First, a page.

Copyright © Isle of Wight Model Engineering Society 2016
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The Southampton SME announced that they were celebrating the 50th year of the building of their Raised Track on the current site and invited local societies to join them for an 'Open Weekend', 6th & 7th October. Four members, David Matthias, Mike Trevaskis, Dave Mitchell and I represented the IWMES on the Sunday running day, taking three locos between us. On arriving at the Southampton track we were made most welcome with the usual offer of hot Tea or Coffee.
David Matthias was keen to try his new 7¼” gauge Pullman on a different track and was pleased to announce that the loco' ran 'up to expectation'. Although David didn't do too many laps of the 1100ft track he was on 'stand-by' to haul passengers should the need have arisen.
Dave Mitchell was on his second day of 'playing trains' as on the previous day he had taken his 'Maid of Kent' to the Northampton Society's track to show his new 'in-laws' "What it's all about!" (His words not mine!) At around 14:45 Dave retired his Maid of Kent as it developed an unwelcome knock from a crosshead/slide bar issue.
I took my B1, 'Broadfields', and it was nice to 'stretch the wheels' on the 1080ft raised track. It's always interesting to run on other society's tracks to compare different things. As seems to be usual with the B1 I suffered terrible wheel slip problems but was reassured by many that I was not alone that day. Temperature changes and humidity seemed to get the blame as high evidence of condensation could be seen on the polished steel rails.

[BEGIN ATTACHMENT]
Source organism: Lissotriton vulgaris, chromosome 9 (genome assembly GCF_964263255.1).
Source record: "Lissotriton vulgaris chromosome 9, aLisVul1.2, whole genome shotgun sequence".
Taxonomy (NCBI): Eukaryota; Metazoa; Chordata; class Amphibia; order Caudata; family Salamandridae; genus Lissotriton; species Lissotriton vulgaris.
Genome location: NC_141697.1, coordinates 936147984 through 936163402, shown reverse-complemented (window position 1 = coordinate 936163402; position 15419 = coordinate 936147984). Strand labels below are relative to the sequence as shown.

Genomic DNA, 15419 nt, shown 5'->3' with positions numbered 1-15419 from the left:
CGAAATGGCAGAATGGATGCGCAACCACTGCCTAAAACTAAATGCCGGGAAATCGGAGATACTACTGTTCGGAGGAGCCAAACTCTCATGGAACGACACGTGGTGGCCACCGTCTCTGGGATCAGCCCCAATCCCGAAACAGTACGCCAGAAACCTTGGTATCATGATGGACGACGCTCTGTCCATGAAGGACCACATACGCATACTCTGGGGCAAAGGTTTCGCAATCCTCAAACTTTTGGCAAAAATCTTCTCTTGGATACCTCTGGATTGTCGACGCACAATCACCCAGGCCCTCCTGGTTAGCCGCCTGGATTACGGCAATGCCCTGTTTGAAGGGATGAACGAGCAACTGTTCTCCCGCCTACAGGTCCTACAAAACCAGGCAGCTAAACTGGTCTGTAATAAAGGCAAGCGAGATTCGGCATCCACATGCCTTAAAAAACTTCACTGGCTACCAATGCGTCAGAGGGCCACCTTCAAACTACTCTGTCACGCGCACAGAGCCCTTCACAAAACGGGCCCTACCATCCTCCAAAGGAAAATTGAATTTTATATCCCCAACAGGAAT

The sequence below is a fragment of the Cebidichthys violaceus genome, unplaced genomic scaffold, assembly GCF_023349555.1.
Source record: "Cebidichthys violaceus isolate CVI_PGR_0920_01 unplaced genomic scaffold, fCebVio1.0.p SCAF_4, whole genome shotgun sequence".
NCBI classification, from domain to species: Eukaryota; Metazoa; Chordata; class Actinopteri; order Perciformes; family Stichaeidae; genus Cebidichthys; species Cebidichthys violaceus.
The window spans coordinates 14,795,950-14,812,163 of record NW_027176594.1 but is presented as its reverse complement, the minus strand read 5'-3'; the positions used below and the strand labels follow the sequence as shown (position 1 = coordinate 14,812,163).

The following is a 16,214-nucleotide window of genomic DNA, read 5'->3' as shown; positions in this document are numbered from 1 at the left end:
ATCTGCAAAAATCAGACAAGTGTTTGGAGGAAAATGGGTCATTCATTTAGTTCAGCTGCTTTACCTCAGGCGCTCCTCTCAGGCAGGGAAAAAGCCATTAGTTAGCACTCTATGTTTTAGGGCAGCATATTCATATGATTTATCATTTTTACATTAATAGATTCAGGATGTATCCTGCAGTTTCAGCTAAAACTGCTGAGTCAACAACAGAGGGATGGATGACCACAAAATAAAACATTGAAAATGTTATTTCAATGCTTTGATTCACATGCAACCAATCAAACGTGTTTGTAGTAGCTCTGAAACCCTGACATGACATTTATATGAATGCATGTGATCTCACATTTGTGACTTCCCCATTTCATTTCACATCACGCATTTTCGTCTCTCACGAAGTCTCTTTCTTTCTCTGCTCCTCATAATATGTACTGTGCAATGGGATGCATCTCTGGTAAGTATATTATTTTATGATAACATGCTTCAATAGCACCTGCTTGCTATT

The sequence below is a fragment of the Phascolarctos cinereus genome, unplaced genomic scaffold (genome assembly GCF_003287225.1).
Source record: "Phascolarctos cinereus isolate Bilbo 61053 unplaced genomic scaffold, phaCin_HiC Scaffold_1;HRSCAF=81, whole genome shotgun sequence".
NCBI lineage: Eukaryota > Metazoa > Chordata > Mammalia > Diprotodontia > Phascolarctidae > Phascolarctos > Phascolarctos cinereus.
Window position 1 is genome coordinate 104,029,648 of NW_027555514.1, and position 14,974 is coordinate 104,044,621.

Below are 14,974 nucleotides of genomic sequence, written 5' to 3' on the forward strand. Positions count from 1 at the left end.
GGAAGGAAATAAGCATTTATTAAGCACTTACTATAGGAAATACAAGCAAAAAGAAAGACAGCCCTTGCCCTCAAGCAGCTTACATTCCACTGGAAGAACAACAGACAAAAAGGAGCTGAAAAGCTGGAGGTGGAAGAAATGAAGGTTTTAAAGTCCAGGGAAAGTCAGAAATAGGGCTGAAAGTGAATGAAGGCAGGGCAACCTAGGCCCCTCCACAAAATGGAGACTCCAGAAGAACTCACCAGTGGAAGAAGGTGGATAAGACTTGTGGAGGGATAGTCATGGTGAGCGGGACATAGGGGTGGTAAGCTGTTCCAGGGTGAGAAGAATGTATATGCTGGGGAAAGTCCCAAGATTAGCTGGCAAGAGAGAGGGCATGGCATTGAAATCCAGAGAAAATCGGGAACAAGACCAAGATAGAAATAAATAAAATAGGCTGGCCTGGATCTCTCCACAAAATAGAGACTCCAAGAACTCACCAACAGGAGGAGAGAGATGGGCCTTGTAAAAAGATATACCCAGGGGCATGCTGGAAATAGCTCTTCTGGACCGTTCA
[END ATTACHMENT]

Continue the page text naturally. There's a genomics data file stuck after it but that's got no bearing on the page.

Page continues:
An interesting observation was made whilst running the B1; that of how much difference a varying load makes on the production of steam. Running 'light' both Mike and I were almost struggling to make steam.
The constant wheel spin with an unloaded train simply didn't give the blast nozzle enough power to 'draft the fire'. Once we started passenger hauling the story was the complete opposite! Steam, steam and more steam!!! This now gave us a different problem... The Southampton track has the shape of a kidney bowl and each end the track either passes through trees or comes off of a curve to enter an avenue of trees that form the station approach. The new problem was that with the safety valves lifted you couldn't see how far in front of you the preceding train was!
All in all' a good day was had by us all and even the weather was kind to us. A bit nippy but nothing the donning of another layer didn't put right!
Thanks to all at Southampton for making us most welcome.
Report and photos by Roger Scott-Roberts